Andrei Sakharov was a nuclear physicist in the former Soviet Union who became uneasy about the human rights issues around the work he was doing. He became an advocate of civil liberties and reforms, being awarded the Nobel Peace Prize in 1975.

• more Nobel Peace Prize winners posters
Sakharov: A Biography

Frederick Sanger, English Biochemist, Photographic Print
Frederick Sanger, Photographic Print

Frederick Sanger
b. 8-13-1918; Rendcomb, England
d. 11-19-2013; Cambridge

Biochemist Frederick Sanger was awarded the Nobel Prize in Chemistry in 1958 and 1980 for work with DNA. Sanger was the fourth person to be awarded two Nobel Prizes (others Marie Curie, Linus Pauling and John Bardeen).

Sanger, who was raised in a Quaker home, was a pacifist and signed the Peace Pledge Union “I renounce war, and am therefore determined not to support any kind of war. I am also determined to work for the removal of all causes of war.”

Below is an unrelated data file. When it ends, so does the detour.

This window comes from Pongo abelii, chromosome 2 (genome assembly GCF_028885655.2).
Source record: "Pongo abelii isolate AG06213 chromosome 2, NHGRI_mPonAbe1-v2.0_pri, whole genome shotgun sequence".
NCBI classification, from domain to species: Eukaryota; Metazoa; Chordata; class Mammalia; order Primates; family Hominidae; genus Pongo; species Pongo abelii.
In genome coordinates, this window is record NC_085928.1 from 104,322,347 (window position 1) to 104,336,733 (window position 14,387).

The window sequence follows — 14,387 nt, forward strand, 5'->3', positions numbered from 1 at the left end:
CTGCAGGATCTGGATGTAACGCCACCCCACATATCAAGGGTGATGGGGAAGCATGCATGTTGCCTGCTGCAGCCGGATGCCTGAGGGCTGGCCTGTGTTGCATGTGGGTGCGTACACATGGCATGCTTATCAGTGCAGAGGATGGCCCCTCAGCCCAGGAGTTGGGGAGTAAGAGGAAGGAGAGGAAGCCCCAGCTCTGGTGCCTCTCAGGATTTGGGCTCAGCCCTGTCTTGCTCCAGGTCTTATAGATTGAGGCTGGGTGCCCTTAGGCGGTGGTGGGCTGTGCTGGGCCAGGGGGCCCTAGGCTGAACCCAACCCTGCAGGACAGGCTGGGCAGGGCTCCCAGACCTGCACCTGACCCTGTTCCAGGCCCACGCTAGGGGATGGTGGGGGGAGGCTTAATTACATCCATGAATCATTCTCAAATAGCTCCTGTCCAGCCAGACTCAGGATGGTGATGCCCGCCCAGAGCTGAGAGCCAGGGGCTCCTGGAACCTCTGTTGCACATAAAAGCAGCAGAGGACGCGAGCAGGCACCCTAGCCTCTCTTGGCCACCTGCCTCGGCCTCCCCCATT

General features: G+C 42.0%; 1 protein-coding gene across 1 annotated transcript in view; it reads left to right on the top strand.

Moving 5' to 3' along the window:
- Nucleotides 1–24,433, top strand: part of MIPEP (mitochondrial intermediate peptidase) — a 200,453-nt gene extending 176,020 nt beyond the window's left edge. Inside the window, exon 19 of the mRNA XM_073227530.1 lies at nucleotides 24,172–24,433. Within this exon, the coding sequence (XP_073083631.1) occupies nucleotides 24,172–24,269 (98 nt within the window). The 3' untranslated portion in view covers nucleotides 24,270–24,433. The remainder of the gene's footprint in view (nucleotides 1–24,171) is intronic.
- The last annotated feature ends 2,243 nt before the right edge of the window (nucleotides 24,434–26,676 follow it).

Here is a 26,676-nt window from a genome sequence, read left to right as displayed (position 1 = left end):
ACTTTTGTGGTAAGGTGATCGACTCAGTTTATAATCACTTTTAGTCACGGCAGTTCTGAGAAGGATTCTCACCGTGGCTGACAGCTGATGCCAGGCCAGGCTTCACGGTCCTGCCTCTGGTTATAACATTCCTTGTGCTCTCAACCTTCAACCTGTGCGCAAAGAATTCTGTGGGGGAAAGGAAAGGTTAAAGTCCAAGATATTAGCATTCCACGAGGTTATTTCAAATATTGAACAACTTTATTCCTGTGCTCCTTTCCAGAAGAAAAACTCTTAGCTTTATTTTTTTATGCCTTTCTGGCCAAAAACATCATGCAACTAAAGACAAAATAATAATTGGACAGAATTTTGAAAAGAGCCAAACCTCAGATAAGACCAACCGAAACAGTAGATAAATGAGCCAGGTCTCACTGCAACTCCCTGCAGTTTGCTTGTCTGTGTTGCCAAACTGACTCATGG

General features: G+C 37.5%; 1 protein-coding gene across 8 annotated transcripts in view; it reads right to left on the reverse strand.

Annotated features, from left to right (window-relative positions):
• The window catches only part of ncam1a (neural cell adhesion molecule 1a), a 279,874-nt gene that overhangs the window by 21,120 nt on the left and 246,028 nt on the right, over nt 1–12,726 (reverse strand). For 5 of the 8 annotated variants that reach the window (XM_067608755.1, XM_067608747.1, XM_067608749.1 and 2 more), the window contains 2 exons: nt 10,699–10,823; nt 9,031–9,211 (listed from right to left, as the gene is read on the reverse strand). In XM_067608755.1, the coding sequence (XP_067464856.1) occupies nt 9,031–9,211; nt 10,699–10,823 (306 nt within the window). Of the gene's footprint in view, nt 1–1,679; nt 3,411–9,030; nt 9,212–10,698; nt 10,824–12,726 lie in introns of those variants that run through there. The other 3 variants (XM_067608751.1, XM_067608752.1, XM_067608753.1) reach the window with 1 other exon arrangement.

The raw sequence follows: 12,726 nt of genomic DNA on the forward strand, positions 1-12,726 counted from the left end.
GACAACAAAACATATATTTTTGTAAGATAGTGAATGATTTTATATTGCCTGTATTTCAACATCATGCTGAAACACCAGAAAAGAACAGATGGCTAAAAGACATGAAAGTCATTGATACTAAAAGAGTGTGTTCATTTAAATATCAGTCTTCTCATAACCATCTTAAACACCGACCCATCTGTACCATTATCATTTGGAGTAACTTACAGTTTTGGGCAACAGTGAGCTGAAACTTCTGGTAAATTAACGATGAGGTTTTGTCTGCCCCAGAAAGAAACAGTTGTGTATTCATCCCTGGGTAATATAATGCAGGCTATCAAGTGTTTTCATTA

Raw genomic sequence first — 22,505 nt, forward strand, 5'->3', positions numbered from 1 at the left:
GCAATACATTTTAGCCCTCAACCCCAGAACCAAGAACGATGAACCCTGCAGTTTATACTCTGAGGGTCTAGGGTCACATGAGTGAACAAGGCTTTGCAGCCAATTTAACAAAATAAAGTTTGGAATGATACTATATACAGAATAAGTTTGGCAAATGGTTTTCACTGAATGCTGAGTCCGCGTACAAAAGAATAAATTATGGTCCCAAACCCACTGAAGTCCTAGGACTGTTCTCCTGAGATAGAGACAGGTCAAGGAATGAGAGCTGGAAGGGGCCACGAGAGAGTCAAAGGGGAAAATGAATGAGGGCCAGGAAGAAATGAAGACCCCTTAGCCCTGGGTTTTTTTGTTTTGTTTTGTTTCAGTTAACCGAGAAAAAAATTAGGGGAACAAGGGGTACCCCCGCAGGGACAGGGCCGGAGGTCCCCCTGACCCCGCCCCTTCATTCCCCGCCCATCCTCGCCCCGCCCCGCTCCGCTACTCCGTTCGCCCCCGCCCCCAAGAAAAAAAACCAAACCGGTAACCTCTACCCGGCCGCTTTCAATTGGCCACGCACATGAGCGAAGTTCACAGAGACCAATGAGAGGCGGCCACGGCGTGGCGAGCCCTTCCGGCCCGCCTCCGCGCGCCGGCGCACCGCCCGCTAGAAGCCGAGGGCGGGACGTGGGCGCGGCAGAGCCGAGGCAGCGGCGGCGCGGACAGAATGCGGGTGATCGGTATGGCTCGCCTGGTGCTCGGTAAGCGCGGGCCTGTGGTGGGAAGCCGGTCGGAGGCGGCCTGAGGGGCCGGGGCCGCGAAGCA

Selected Papers of Frederick Sanger

Scheele Discovers, Giclee Print
Scheele Discovers,
Giclee Print

Carl Wilhelm Scheele
b. 12-9-1742; Stralsund, Swedish Pomerania, today Germany
d. 5-21-1786; Koping, Sweden

Carl Wilhelm Scheele, the son of a carpenter, and without a formal science education, became a pharmacist. Scheele read many books and was an experimenter. Scheele, Priestley and Lavoisier all “discovered” oxygen about the same time.

Scheele also died at a young age, probably due to his experimentation of tasting the chemicals he was studying.